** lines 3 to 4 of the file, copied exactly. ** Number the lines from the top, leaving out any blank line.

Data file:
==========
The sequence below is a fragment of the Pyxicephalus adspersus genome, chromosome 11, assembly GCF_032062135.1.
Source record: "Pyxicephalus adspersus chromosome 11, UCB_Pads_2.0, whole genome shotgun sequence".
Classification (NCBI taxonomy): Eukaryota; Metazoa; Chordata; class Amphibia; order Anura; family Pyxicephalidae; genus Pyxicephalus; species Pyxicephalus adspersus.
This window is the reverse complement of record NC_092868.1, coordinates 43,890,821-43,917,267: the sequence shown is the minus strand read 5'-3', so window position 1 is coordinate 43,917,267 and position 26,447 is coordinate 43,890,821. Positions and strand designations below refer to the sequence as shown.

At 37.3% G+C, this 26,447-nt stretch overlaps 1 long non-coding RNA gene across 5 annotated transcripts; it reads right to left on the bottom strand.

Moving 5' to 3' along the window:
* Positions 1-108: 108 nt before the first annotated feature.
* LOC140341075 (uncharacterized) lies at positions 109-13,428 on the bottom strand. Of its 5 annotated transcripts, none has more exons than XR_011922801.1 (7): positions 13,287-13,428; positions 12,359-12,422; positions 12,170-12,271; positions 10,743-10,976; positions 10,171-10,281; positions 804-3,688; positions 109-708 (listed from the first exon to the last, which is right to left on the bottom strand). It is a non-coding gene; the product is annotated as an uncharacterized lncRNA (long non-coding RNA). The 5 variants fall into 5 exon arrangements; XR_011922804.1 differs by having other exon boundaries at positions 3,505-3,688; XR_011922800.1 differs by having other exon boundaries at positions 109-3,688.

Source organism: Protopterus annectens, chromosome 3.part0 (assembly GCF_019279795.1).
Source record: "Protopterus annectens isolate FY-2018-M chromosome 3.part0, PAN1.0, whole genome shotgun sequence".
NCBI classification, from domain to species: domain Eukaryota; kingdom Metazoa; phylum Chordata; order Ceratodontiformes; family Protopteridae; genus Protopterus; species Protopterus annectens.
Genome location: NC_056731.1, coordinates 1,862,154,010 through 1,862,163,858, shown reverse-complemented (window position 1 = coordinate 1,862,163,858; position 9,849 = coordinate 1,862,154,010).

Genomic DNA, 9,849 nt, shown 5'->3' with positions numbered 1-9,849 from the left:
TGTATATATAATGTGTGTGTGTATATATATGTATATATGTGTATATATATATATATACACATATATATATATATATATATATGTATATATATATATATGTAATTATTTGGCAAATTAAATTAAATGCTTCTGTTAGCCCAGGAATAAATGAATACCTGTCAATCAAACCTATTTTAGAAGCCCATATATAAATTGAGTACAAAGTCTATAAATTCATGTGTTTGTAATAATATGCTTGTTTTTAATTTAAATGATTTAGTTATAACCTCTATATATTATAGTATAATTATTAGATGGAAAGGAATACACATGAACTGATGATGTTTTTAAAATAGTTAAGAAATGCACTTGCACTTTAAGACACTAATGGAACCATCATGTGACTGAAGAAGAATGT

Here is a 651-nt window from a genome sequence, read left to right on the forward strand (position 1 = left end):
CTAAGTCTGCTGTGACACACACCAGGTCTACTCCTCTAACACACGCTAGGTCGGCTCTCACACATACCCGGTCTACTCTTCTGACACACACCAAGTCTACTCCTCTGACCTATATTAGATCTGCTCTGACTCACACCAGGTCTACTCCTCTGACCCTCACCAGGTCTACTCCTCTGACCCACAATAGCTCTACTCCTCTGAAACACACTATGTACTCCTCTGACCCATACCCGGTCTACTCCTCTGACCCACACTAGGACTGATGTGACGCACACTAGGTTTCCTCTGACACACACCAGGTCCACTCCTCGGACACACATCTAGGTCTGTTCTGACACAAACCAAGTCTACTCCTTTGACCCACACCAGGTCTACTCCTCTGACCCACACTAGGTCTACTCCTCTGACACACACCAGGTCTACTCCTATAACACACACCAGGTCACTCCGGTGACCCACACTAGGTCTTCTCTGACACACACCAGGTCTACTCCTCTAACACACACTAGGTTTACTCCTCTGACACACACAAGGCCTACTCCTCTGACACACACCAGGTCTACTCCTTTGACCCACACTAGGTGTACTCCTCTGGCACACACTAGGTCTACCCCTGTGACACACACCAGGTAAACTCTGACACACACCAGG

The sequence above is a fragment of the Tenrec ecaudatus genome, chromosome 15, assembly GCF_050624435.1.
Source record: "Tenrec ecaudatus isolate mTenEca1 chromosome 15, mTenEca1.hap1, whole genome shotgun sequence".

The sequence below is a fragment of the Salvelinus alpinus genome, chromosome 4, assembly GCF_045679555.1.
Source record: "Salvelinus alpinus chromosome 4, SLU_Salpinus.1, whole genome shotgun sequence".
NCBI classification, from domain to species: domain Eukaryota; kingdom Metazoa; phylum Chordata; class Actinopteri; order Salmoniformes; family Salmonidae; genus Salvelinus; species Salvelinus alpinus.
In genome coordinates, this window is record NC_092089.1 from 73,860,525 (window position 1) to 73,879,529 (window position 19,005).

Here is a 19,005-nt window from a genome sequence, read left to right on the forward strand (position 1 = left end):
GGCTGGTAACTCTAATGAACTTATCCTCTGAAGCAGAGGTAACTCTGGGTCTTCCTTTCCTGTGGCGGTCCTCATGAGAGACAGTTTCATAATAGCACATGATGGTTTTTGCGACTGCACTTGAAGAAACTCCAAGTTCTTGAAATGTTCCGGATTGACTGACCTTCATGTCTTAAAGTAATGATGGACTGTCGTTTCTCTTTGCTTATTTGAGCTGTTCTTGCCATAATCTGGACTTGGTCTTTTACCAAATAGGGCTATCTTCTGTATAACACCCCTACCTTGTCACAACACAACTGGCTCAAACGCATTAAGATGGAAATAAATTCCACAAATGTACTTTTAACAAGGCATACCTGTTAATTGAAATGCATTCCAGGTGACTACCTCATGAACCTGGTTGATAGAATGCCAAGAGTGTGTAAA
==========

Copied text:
Classification (NCBI taxonomy): Eukaryota; Metazoa; Chordata; class Amphibia; order Anura; family Pyxicephalidae; genus Pyxicephalus; species Pyxicephalus adspersus.
This window is the reverse complement of record NC_092868.1, coordinates 43,890,821-43,917,267: the sequence shown is the minus strand read 5'-3', so window position 1 is coordinate 43,917,267 and position 26,447 is coordinate 43,890,821. Positions and strand designations below refer to the sequence as shown.